WE HAD TO ADD A FEW SEATS around the table for dinner last night. The kitchen was a bustling place, as it is when we have family and friends over. There were stories and laughter and dinner became tea time which went on for a while longer.
I am one of those people who believes that having people gathered together for a meal is a magical thing. Even with the simplest, rushed meal at times, because life is like that sometimes, the four of us sit down and share that time and the food.
Utter joy is not always an implied course — not at the beginning of the meal anyway — but by the time we put our dishes away smiles are present and the air is lighter. Other times we choke with laughter. Or we talk about this and that. Kids squabbles – they happen too. Add that to the learning curve of life’s skills, if you will: how to navigate the occasionally choppy waters of sibling love.
As for the meals, we have no rule in place, but we aim for simple and healthy as much as possible. Sometimes it’s pizza with sliced veggies and fruit for dessert. Be it so, it matters that we share it. Since they were little, the boys would ask “What’s for dinner?” and my one-word answer has always puzzled and amused them: “Food!”
Given all of this, I shook my head and was quite annoyed to be reading about a study by three sociologists who conducted interviews with 150 American families and concluded that the home-cooked meals and family meals in general, are overrated and in fact a source of stress and contention. To have home cooked meals, the authors wrote, creates a lot of stress.
The examples in the study go from low-income families where the amenities were often missing, much like the choice in buying cooking ingredients, to middle-class and six-figure families where lack of time, the frustration of the cooking process and the refusal of some family members to eat the result of said cooking storm created frustration and stress.
While research is essential to learning, and 150 families can certainly provide some data, there are at least 150 families and many more, ranging from low-income to high who will tell you how they make things happen in the kitchen because they believe in the value of home-cooked meals (even when that means something extremely simple) and their children learning about it as a valuable skill to have.
In many families, cooking and food shopping responsibilities are shared – as they should be, and so is the cleaning afterward. It’s a nagging-infused process perhaps, teaching kids that meals are a family affair not only when it comes to eating but throughout the whole process – from getting the ingredients to cooking and cleaning. But the process is highly worth it.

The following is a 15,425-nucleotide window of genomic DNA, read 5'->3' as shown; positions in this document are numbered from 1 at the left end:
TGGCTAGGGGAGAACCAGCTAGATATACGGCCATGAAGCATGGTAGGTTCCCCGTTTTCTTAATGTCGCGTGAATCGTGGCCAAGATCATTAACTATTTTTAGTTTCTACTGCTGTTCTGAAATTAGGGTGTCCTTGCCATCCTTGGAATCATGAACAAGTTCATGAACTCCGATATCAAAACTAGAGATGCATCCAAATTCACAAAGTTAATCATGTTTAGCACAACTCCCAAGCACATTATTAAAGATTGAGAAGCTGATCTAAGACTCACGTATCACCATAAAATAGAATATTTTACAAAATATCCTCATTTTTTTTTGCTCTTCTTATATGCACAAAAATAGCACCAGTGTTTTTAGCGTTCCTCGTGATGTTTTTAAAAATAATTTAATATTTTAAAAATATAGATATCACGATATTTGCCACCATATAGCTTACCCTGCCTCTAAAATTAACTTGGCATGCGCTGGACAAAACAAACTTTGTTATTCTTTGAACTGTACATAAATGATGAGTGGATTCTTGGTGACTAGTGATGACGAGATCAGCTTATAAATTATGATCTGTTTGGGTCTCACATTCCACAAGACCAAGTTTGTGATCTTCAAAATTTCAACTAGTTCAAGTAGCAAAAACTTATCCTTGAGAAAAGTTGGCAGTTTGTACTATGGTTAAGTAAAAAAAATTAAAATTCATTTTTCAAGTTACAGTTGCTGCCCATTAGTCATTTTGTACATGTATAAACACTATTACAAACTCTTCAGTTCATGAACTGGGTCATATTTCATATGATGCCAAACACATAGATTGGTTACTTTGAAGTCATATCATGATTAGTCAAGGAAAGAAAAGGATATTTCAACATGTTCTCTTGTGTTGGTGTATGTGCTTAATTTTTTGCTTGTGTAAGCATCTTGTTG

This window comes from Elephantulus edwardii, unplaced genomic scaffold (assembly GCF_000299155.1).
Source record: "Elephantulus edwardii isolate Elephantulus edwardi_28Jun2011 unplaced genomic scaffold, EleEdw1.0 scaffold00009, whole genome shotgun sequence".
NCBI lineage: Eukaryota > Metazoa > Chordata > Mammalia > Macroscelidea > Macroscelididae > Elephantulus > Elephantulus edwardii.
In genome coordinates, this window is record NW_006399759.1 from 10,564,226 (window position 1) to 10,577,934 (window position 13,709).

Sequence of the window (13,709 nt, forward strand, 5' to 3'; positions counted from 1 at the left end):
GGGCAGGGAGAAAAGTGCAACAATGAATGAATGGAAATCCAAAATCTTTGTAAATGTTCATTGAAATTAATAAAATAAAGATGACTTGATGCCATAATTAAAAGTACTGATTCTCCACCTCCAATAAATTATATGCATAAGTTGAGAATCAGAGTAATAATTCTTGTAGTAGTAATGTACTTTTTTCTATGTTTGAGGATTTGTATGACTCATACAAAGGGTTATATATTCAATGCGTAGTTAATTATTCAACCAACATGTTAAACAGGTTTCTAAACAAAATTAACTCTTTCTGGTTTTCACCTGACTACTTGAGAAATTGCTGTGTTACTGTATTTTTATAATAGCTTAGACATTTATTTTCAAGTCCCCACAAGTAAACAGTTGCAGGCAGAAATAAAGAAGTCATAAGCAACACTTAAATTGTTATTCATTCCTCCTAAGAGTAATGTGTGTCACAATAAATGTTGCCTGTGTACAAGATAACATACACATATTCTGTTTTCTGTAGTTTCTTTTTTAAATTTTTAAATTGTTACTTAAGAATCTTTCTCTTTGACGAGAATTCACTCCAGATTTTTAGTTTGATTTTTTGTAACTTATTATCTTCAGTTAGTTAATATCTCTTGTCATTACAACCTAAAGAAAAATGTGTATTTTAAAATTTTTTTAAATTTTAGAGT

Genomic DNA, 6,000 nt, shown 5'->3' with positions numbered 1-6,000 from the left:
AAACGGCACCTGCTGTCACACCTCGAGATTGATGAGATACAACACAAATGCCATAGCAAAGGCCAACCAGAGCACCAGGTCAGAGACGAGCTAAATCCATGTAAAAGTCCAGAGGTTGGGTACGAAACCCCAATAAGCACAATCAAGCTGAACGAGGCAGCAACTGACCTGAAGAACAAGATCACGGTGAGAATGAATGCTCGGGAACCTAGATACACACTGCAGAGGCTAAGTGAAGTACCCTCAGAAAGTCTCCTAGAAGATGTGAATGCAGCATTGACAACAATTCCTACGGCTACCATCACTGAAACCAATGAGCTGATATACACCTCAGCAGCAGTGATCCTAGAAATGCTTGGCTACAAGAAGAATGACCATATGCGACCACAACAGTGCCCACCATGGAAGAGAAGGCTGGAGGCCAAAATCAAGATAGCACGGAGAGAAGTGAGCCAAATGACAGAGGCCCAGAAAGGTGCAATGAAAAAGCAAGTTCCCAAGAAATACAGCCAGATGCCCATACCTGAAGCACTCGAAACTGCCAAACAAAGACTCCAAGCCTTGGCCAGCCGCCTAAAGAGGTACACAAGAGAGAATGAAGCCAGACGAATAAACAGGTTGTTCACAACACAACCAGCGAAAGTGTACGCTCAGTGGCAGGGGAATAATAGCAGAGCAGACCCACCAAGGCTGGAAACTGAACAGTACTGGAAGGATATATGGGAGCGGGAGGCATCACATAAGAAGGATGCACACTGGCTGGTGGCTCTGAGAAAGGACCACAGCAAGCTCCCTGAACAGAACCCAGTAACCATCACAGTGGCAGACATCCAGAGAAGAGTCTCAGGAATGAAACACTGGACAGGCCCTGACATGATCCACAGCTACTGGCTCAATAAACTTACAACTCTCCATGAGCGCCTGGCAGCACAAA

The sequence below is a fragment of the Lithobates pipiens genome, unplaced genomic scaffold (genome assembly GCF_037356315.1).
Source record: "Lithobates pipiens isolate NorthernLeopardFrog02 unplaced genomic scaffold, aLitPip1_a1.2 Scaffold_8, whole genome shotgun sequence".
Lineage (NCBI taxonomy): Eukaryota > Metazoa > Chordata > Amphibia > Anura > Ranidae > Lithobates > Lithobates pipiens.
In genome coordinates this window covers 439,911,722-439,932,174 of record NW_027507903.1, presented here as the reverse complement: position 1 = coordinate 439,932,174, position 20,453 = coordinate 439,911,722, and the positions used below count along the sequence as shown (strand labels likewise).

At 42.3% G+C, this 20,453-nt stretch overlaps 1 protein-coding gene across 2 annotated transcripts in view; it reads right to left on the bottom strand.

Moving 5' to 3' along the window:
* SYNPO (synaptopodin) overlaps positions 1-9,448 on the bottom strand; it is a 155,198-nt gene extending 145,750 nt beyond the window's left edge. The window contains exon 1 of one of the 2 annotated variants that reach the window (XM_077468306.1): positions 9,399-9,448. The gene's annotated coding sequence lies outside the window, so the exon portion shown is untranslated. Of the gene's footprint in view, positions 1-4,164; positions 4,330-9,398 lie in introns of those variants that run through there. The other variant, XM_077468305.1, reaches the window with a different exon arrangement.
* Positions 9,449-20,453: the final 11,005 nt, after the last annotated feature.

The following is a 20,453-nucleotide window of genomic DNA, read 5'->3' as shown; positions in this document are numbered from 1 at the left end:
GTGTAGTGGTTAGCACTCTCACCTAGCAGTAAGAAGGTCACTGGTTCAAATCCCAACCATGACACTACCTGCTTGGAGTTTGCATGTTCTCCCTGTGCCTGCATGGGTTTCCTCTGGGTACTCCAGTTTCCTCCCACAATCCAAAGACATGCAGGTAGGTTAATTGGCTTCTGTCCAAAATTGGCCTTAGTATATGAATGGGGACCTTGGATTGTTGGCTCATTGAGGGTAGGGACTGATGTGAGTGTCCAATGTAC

While it is good for kids to learn all sorts of things (though often that becomes a burden in itself for the child whose schedule is overloaded with everything from sports to music and everything in between), learning to feed oneself and later on provide and cook for a family, that is an important skill which many of us learned alongside our parents.
I have fond memories of botching some dishes as a kid, and I have fond memories of my boys doing the same as they learn to cook. I have way more memories of sitting down for meals with my family, as a kid, and now as an adult, and tasting the goodness of togetherness. As for comfort foods, or dishes that you are ruined for because no one cooks them like you had them in your home growing up, well, that could happen too.
Scattering families from around the family meals does a disservice to people. Throughout time, people have gathered around to share meals. People from any ethnic background can attest to the bond they have with the food they grew up with, which does not stop them from eating other kinds, but it adds an element of comfort of a special kind.
As for poverty, sadly and shamefully so, it is a sad reality for many people nowadays. But pointing the finger at the home-cooked food and family meals might not be the way to solve it. The rottenness of poverty is a complex issue that manifests itself in many awful ways, and lack of proper food — including fresh produce — is one of them. The study authors suggested a return of monthly town suppers as a solution, or sharing meals in schools and workplaces, or schools offering to-go meals that students could take home.
I dare argue that these suggestions make me think of band-aid solutions, which generally have a bad reputation. Addressing poverty with hand-out meals is hardly a way to make people feel good about themselves or ensure their dignity stays intact. Providing ways for low-income people to provide food for their families and feel empowered while doing so, while also having enough resources in place to help them leave poverty behind, that is where it’s at.
I do agree with the study authors on one point: celebrity chefs can increase the pressure when it comes to home cooking and that is troublesome. (That’s likely one extra good thing about not having cable television.) But, to give credit where it’s due, there are enough chefs out there who provide solutions for simple meals and the ways to make it happen in a frugal way — or speedy way if that’s how life has it.
Editor's Note: This opinion piece reflects the views of its author, and does not necessarily represent the views of CFJC Today or the Jim Pattison Broadcast Group.